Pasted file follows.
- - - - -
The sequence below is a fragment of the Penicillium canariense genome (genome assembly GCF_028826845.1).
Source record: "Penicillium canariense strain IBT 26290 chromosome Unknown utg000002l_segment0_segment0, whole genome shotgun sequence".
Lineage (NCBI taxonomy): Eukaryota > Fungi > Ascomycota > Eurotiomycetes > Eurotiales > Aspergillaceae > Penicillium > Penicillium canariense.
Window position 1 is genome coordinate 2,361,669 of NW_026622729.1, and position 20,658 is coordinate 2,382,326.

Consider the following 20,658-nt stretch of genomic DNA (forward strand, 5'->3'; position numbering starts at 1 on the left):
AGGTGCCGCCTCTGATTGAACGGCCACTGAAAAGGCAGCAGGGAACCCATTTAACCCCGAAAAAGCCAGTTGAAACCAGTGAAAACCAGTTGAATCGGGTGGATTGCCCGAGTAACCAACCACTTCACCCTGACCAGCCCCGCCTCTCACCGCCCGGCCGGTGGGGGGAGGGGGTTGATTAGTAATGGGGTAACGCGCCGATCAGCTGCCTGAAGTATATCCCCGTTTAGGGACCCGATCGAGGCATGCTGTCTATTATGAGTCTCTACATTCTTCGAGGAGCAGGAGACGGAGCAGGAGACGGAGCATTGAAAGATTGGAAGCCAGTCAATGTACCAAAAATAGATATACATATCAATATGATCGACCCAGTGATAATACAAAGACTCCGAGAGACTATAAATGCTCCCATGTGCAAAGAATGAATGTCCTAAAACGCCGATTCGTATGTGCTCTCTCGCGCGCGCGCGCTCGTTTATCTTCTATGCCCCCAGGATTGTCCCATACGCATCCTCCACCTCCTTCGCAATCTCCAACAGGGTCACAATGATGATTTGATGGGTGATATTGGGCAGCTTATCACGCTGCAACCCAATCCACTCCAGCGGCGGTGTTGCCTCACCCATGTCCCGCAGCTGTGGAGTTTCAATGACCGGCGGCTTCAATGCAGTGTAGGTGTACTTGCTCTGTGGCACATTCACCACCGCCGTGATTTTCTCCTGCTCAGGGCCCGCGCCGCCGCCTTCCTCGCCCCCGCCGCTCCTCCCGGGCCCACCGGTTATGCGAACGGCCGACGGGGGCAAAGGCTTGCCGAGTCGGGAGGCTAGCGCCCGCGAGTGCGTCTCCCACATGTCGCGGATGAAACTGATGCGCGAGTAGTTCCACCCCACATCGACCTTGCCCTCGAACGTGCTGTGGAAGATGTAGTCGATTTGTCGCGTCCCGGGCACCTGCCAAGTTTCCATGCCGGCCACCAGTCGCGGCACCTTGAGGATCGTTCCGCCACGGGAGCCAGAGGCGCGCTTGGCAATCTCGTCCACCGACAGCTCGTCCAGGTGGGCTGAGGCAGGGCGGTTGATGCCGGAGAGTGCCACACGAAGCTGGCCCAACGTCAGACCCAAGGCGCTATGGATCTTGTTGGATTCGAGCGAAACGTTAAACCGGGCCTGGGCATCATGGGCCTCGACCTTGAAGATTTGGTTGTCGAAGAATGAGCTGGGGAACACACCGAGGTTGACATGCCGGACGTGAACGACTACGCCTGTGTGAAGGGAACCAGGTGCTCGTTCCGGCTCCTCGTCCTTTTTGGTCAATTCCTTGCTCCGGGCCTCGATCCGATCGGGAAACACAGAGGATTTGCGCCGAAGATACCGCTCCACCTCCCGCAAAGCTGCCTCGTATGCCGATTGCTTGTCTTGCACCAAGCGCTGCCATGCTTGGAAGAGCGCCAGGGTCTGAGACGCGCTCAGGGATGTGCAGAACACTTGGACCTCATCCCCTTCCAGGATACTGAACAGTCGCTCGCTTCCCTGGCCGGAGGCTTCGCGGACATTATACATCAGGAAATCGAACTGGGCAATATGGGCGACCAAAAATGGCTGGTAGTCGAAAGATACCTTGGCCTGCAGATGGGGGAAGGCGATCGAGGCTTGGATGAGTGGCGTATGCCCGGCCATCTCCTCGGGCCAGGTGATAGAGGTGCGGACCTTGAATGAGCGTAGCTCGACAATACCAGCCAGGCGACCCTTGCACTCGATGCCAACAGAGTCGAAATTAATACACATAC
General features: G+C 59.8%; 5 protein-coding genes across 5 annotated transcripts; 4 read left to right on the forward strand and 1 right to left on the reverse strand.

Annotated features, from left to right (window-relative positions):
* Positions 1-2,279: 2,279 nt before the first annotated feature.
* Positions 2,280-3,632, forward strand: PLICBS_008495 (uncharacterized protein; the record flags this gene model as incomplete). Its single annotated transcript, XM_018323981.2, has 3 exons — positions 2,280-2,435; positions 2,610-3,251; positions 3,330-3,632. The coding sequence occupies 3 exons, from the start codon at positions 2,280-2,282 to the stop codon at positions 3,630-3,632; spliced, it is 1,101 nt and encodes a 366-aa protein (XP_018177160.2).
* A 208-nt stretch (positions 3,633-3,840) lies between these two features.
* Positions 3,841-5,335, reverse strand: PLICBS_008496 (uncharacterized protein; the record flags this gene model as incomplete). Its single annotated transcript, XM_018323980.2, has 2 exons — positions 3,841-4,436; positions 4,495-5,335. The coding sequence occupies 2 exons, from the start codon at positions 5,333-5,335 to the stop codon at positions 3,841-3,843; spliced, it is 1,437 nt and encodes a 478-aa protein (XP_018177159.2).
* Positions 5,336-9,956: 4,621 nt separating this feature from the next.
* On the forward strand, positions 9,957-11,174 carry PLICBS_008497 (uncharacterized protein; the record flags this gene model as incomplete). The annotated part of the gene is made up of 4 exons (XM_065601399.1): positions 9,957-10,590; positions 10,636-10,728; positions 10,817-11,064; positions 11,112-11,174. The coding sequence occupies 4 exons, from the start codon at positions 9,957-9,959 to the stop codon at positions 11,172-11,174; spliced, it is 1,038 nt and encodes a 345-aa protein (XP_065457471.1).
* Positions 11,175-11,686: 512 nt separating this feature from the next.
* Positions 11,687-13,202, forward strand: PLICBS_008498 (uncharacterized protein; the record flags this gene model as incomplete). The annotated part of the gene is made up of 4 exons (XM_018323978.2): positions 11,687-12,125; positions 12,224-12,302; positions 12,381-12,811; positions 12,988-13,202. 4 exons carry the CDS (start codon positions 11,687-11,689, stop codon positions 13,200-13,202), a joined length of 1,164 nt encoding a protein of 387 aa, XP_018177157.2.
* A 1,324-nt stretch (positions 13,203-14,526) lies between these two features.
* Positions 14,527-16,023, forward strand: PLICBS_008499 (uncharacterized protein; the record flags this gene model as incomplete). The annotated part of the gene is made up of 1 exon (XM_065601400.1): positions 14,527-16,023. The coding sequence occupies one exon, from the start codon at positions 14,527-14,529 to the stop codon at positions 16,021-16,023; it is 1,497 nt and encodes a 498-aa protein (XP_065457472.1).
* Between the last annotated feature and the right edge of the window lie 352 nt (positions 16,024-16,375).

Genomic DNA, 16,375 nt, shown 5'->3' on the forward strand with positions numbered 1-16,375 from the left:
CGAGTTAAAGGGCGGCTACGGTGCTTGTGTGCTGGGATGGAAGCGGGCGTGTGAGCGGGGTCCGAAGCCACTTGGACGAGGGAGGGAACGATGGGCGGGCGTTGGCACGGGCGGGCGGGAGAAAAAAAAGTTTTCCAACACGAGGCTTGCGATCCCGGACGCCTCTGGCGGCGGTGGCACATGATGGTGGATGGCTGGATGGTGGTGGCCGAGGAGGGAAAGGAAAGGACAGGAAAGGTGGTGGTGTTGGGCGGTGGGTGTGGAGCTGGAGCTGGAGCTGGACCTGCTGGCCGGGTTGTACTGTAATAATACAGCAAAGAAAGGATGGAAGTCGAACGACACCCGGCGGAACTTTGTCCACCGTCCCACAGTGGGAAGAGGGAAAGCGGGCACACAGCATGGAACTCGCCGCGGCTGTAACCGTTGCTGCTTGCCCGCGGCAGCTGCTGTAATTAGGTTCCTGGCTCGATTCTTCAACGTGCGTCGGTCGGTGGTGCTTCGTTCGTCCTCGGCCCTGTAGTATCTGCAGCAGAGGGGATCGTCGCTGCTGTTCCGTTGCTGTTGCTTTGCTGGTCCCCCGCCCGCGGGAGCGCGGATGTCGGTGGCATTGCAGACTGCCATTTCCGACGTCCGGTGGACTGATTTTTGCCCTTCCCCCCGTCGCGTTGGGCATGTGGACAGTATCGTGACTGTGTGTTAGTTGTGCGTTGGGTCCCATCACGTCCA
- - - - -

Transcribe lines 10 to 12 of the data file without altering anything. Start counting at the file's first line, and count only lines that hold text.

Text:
* Positions 2,280-3,632, forward strand: PLICBS_008495 (uncharacterized protein; the record flags this gene model as incomplete). Its single annotated transcript, XM_018323981.2, has 3 exons — positions 2,280-2,435; positions 2,610-3,251; positions 3,330-3,632. The coding sequence occupies 3 exons, from the start codon at positions 2,280-2,282 to the stop codon at positions 3,630-3,632; spliced, it is 1,101 nt and encodes a 366-aa protein (XP_018177160.2).
* A 208-nt stretch (positions 3,633-3,840) lies between these two features.
* Positions 3,841-5,335, reverse strand: PLICBS_008496 (uncharacterized protein; the record flags this gene model as incomplete). Its single annotated transcript, XM_018323980.2, has 2 exons — positions 3,841-4,436; positions 4,495-5,335. The coding sequence occupies 2 exons, from the start codon at positions 5,333-5,335 to the stop codon at positions 3,841-3,843; spliced, it is 1,437 nt and encodes a 478-aa protein (XP_018177159.2).